Monday, May 29, 2017

Dear Future Student...

As we wrap up yet another quarter, I imagine many instructors giving advice to students on how to prepare for their final exams, not only in their class but other classes as well. I also offered students my “pearls of wisdom” on how to prepare for math exams: re-read the text and your notes, go back to old exams and quizzes, find your weak areas and practice, practice, practice. And no all-nighters!

Recently, I came across an article by Maryellen Weimer about giving students advice on studying. She said that she was observing a class, and as the students were packing up to leave the instructor mentioned that there was a test next week, and handed out a sheet to use for review. Suddenly, the students stopped what they were doing and sat down to read this handout. Rather than a list of do’s and don’ts from the instructor, the list included recommendations from students who had taken the class the previous term. Do students listen to our advice on how to study? No? Maybe they’ll listen to former students.

Weimer writes, “I was even more taken back by the insightful advice former students offered.

“Come to class regularly. He goes over problems in class very much like ones that show up on the exam.”

“Don’t wait until the night before the exam to start doing the homework problems. Do the problems every week.”

“If you don’t understand something, ask about it. Chances are good you aren’t the only one who doesn’t understand.”

“It helps to check homework with somebody else in class, not to copy answers, but to see how they did the problem.”

Students gave the very same advice I’d heard countless professors offer, but I never saw students taking our study advice this seriously.”

What if, at the end of this quarter, you ask your students to write a “Dear Future Student” letter that you can give students the next quarter? I believe it would give your current students an opportunity to reflect on the strategies that they use (or should have used) to be successful in your class. Weimer also suggests that we ask our current students to share their study strategies. Ask students to submit this advice and create a small poster for your classroom. Make sure you give the class credit (this advice was submitted by students in Math 142) and even credit students with their permission.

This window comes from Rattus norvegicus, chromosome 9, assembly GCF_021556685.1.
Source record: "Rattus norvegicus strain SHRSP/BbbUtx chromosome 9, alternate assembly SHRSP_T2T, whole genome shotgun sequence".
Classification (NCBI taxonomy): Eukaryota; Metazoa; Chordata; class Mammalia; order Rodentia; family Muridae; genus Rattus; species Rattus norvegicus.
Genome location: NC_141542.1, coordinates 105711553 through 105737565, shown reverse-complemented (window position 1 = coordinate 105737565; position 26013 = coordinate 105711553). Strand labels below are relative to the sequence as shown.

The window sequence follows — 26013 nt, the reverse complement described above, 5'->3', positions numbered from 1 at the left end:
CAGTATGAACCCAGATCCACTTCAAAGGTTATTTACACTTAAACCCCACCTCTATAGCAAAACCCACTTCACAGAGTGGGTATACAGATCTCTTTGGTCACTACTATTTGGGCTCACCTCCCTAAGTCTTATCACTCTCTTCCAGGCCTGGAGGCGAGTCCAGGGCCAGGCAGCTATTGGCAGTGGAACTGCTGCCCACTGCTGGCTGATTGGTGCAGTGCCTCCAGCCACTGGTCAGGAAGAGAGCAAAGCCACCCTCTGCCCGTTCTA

By the way, the instructor who was being observed? He told Weimer that “he started including advice from students who had struggled in the class. Many of them wrote candidly about things they’d done that didn’t work and things they’d do differently if they were taking the course again.” Even if - and especially if - a student is struggling, we can encourage them to reflect on their role as a learner in your class by thinking about both successful and unsuccessful strategies. I recently spoke to a student who took a basic math class with me a few years ago. His struggles were with time management (a nice way to say he wasn’t very committed to coming to class everyday) and lack of persistence. When I saw him he told me that he now looks back at that person and recognizes what he needed to do to be successful, made changes in later quarters, and shared that he has been accepted into a Bachelors program. The candid nature of my conversation with this former students made me realize the value of reflective student advice for future students.

If you try this in your class, let us know how it works.

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